Sunday, July 20, 2014


The government in Kinshasa, the capital, is weak and corrupt, leaving this vast nation rotten at its core. The remote east has plunged straight into anarchy, carved up by a hodgepodge of rebel groups that help bankroll their brutality with stolen minerals. The government army is often just as sticky fingered and wicked. Few people in recent memory have suffered as long, and on such a horrifying scale, as the Congolese. Where else are men, women, and children slaughtered by the hundreds, year after year, sometimes so deep in the jungle that it takes weeks for the truth to come out? Where else are hundreds of thousands of women raped and just about nobody punished?

To appreciate how Congo descended into this madness, you need to step back more than a hundred years to when King Leopold II of Belgium snatched this huge space in the middle of Africa as his own personal colony. Leopold wanted rubber and ivory, and he started the voracious wholesale assault on Congo’s resources that has dragged on to this day. When the Belgians abruptly granted Congo independence in 1960, insurrections erupted immediately, paving the way for an ambitious young military man, Mobutu Sese Seko, to seize power—and never let go. Mobutu ruled for 32 years, stuffing himself with fresh Parisian cake airlifted into his jungle palaces while Congolese children curled up and starved.

But Mobutu would eventually go down, and when he did, Congo would go down with him. In 1994 Rwanda, next door, imploded in genocide, leaving up to a million dead. Many of the killers fled into eastern Congo, which became a base for destabilizing Rwanda. So Rwanda teamed up with neighboring Uganda and invaded Congo, ousting Mobutu in 1997 and installing their own proxy, Laurent Kabila. They soon grew annoyed with him and invaded again. That second phase of Congo’s war sucked in Chad, Namibia, Angola, Burundi, Sudan, and Zimbabwe—it’s often called Africa’s first world war.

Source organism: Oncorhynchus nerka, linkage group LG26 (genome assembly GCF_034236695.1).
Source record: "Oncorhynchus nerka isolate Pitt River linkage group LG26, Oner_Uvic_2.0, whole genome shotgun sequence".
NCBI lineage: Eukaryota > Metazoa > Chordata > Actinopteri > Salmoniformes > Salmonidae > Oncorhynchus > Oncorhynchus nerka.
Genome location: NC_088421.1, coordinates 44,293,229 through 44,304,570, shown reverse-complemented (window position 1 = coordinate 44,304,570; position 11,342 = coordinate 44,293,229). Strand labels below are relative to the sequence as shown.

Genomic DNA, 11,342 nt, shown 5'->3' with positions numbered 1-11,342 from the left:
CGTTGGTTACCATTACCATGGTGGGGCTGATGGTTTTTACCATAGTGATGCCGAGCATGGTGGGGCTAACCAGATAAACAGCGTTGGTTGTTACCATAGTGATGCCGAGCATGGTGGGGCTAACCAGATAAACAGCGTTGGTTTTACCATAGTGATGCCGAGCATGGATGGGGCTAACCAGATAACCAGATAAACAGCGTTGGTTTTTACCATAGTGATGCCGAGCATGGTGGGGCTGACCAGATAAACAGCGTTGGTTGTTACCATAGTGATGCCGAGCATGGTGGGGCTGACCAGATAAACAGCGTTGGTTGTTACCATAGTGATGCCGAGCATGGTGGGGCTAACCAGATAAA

In the ensuing free-for-all, foreign troops and rebel groups seized hundreds of mines. It was like giving an ATM card to a drugged-out kid with a gun. The rebels funded their brutality with diamonds, gold, tin, and tantalum, a hard, gray, corrosion-resistant element used to make electronics. Eastern Congo produces 20 to 50 percent of the world’s tantalum.

Under intense international pressure in the early 2000s, the foreign armies officially withdrew, leaving Congo in ruins. Bridges, roads, houses, schools, and entire families had been destroyed. As many as five million Congolese had died. Peace conferences were hosted, but cordial meetings in fancy hotels didn’t alter the ugly facts on the ground. The United Nations sent in thousands of military peacekeepers—there are around 17,000 today—but the blood continued to flow. Donor nations sank $500 million into an election in 2006—Congo’s first truly inclusive one—but that didn’t change things either.

Congo’s east remained a battle zone. Ugandans, Rwandans, and Burundians kept sneaking across the borders to sponsor various rebel outfits, which kept using minerals to buy more weapons and pay more rebels, like the wig-wearing Cobra Matata boys. Despite the international outcry, no one knew exactly what to do.

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